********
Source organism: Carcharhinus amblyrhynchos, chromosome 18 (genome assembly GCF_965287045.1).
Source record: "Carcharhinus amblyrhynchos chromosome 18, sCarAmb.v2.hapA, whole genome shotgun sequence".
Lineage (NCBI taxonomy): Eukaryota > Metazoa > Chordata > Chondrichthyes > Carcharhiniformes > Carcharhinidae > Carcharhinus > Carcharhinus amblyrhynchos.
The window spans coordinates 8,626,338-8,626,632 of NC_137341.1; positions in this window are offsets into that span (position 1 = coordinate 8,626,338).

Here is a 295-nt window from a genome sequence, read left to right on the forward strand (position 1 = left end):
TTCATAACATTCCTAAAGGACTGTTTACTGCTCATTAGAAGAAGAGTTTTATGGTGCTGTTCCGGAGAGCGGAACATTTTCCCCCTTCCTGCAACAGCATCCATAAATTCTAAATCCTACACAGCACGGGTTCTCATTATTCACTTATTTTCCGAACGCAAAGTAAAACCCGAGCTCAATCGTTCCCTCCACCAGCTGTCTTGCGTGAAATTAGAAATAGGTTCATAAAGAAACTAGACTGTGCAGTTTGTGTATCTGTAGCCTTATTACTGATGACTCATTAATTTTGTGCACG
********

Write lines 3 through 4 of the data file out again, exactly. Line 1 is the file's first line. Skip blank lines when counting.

Lineage (NCBI taxonomy): Eukaryota > Metazoa > Chordata > Chondrichthyes > Carcharhiniformes > Carcharhinidae > Carcharhinus > Carcharhinus amblyrhynchos.
The window spans coordinates 8,626,338-8,626,632 of NC_137341.1; positions in this window are offsets into that span (position 1 = coordinate 8,626,338).